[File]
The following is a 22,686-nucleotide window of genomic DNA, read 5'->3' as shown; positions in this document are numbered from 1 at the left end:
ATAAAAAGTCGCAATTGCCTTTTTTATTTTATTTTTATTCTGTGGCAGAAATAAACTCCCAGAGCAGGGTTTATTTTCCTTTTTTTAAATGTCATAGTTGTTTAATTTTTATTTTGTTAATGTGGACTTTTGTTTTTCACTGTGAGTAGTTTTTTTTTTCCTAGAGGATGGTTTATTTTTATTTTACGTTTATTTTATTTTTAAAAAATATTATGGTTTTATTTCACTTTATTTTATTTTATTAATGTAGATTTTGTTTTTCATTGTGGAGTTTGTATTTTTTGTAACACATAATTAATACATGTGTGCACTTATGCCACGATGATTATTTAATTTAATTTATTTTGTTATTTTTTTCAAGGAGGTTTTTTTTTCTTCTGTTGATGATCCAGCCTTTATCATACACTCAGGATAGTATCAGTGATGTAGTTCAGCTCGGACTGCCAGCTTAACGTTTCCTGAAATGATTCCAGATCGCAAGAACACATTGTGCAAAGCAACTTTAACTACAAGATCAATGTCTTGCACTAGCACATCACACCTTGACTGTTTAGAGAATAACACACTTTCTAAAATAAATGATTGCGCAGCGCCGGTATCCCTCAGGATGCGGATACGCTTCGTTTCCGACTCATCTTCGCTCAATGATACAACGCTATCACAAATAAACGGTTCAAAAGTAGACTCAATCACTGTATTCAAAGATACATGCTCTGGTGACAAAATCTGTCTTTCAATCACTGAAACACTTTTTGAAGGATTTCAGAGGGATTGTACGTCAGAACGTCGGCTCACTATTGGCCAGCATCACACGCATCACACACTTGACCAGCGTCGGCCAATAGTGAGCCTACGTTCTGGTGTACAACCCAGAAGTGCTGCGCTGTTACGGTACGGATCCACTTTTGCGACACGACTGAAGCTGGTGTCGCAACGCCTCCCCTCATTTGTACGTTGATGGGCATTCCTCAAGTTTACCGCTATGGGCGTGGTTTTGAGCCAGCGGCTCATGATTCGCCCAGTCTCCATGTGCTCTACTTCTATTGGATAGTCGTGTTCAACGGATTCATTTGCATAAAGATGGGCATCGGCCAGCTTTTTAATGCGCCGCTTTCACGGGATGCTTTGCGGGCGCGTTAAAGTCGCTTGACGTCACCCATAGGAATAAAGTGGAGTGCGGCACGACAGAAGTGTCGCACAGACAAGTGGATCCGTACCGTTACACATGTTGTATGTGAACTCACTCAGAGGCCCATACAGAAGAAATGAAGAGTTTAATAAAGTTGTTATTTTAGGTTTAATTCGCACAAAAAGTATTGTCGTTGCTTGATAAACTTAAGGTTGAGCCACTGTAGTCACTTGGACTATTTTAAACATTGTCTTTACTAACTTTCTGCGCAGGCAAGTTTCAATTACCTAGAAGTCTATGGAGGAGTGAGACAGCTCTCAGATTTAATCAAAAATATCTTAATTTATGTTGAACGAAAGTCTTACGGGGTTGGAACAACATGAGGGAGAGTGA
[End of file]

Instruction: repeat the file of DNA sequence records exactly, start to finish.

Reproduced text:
The following is a 22,686-nucleotide window of genomic DNA, read 5'->3' as shown; positions in this document are numbered from 1 at the left end:
ATAAAAAGTCGCAATTGCCTTTTTTATTTTATTTTTATTCTGTGGCAGAAATAAACTCCCAGAGCAGGGTTTATTTTCCTTTTTTTAAATGTCATAGTTGTTTAATTTTTATTTTGTTAATGTGGACTTTTGTTTTTCACTGTGAGTAGTTTTTTTTTTCCTAGAGGATGGTTTATTTTTATTTTACGTTTATTTTATTTTTAAAAAATATTATGGTTTTATTTCACTTTATTTTATTTTATTAATGTAGATTTTGTTTTTCATTGTGGAGTTTGTATTTTTTGTAACACATAATTAATACATGTGTGCACTTATGCCACGATGATTATTTAATTTAATTTATTTTGTTATTTTTTTCAAGGAGGTTTTTTTTTCTTCTGTTGATGATCCAGCCTTTATCATACACTCAGGATAGTATCAGTGATGTAGTTCAGCTCGGACTGCCAGCTTAACGTTTCCTGAAATGATTCCAGATCGCAAGAACACATTGTGCAAAGCAACTTTAACTACAAGATCAATGTCTTGCACTAGCACATCACACCTTGACTGTTTAGAGAATAACACACTTTCTAAAATAAATGATTGCGCAGCGCCGGTATCCCTCAGGATGCGGATACGCTTCGTTTCCGACTCATCTTCGCTCAATGATACAACGCTATCACAAATAAACGGTTCAAAAGTAGACTCAATCACTGTATTCAAAGATACATGCTCTGGTGACAAAATCTGTCTTTCAATCACTGAAACACTTTTTGAAGGATTTCAGAGGGATTGTACGTCAGAACGTCGGCTCACTATTGGCCAGCATCACACGCATCACACACTTGACCAGCGTCGGCCAATAGTGAGCCTACGTTCTGGTGTACAACCCAGAAGTGCTGCGCTGTTACGGTACGGATCCACTTTTGCGACACGACTGAAGCTGGTGTCGCAACGCCTCCCCTCATTTGTACGTTGATGGGCATTCCTCAAGTTTACCGCTATGGGCGTGGTTTTGAGCCAGCGGCTCATGATTCGCCCAGTCTCCATGTGCTCTACTTCTATTGGATAGTCGTGTTCAACGGATTCATTTGCATAAAGATGGGCATCGGCCAGCTTTTTAATGCGCCGCTTTCACGGGATGCTTTGCGGGCGCGTTAAAGTCGCTTGACGTCACCCATAGGAATAAAGTGGAGTGCGGCACGACAGAAGTGTCGCACAGACAAGTGGATCCGTACCGTTACACATGTTGTATGTGAACTCACTCAGAGGCCCATACAGAAGAAATGAAGAGTTTAATAAAGTTGTTATTTTAGGTTTAATTCGCACAAAAAGTATTGTCGTTGCTTGATAAACTTAAGGTTGAGCCACTGTAGTCACTTGGACTATTTTAAACATTGTCTTTACTAACTTTCTGCGCAGGCAAGTTTCAATTACCTAGAAGTCTATGGAGGAGTGAGACAGCTCTCAGATTTAATCAAAAATATCTTAATTTATGTTGAACGAAAGTCTTACGGGGTTGGAACAACATGAGGGAGAGTGA